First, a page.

Janet Mitchell - Avant-gothic cosmos: wonderfully strange and disquieting, very funny when you least expect it, and chock-full of complexities to mine

Janet Mitchell, The Creepy Girl and Other Stories (Starcherone Books, 2009)

«At turns funny, heartfelt, and wise, The Creepy Girl gives us 15 stories, remarkable in their variety, about families and childhood, small towns and prophets, boys and girls, life and death. In every story, the exuberant, playful language of Janet Mitchell's debut continually surprises.»

"Janet Mitchell writes sudden, severe, disturbing stories that capture the reader in a kind of choke hold, and The Creepy Girl, her debut collection, is a work of outrageous, much-needed literary ambition. Mitchell is hell-bent on extracting every last drop of sadness and pain from her sentences."- Ben Marcus

"These energizing, sparklingly imaginative, at time visionary stories — one about a woman who wants her mother stuffed and made pretty when she dies; others about mysterious metalogical creatures — form a necklace of deceptively childlike voices moving through an avant-gothic cosmos. But they are as much, if not more, about the beauties of surprising, rhythmic prose, as well, the syllabic stuff you can taste on the tongue." - Lance Olsen

"These stories are a lot like dreams: wonderfully strange and disquieting, very funny when you least expect it, and chock-full of complexities to mine. They are also beautifully rendered, highly entertaining, and original. The Creepy Girl and other stories is an exciting debut collection, and Janet Mitchell is a laudable writer." - Binnie Kirschenbaum

"In The Creepy Girl and Other Stories, girls remove their panties with unsavory consequences. People die - mothers, brothers, fathers, and friends -- from natural and, more often, much less natural causes. From this description, and from the title story’s old-fashioned surprise ending a la Poe, one might assume the fifteen pieces in Janet Mitchell’s debut collection are plot-driven, but this is rarely the case.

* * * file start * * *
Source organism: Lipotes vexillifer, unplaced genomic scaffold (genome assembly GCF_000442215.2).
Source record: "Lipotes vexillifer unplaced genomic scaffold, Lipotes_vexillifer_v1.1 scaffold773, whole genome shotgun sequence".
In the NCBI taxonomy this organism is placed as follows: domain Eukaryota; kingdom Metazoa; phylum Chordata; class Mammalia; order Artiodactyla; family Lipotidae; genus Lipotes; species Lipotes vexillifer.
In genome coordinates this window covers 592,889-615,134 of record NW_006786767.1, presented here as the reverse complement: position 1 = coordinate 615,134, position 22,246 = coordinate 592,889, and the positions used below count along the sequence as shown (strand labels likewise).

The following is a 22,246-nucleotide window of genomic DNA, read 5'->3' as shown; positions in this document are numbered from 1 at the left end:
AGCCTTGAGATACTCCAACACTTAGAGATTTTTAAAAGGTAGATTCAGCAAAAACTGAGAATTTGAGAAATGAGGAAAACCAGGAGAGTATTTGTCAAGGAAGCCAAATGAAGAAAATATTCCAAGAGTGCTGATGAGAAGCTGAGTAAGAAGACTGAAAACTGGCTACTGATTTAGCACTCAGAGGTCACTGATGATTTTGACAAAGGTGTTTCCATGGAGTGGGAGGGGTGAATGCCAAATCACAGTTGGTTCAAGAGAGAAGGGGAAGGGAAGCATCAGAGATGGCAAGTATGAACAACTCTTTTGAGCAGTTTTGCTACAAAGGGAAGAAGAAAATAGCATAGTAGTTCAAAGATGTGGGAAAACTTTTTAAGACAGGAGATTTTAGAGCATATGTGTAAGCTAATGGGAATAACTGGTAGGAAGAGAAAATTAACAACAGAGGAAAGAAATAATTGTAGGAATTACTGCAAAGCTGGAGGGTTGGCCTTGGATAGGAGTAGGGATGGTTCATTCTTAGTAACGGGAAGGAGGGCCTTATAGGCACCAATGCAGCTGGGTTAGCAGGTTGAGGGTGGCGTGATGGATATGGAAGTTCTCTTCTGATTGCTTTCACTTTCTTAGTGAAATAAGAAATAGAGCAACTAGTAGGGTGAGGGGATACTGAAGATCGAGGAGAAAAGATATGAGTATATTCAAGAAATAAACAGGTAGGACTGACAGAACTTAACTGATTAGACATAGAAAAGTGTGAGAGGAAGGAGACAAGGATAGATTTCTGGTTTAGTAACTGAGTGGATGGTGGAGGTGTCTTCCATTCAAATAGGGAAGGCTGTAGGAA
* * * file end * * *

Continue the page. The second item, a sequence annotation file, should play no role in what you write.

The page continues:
That so many stories in the collection thrive without a traditional plot, sometimes without a non-traditional plot, is a tribute to Mitchell’s gift with language. More than the others, “The Carpentry Story” swirls rather than moves forward. Emotions are richly conveyed as she describes:
“the way the sand has of pouring around a foot, an ankle, puckering, draining a body dragged down to a solidly fitting grave... coral bitted black sand, and every woman having watched as the bent-backed men shovel out the body of her child, or her husband, or both, a child at the hand of his father, each body rising as have the others before them, as the stiff sand monsters they have become, monsters that, we like to tell children, live beneath our feet, down in the sand.”
Such elegant prose characterizes every piece in the collection, although this is hardly a representative story. If the plot of “The Carpentry Story” resists chronology, most of the others, some which do possess a beginning, middle, and end, downplay the importance of such a structure. Most often, the storyteller is the story. Death is not emphasized as much as reactions to it. Yet these are hardly sterile experiments in prose poetry. Those panties are certainly removed -- several times. In “The Down Home American Story,” a woman kills -- rather graphically. In “The Father Story,” the title character comes back to life. And in “The Unimpressive Story,” a sister’s sexual fantasies keep her brother alive in memory.But to reduce these stories to what happens in them is to swallow good wine without regard for taste. This collection will get you drunk, to be sure, but I recommend sipping.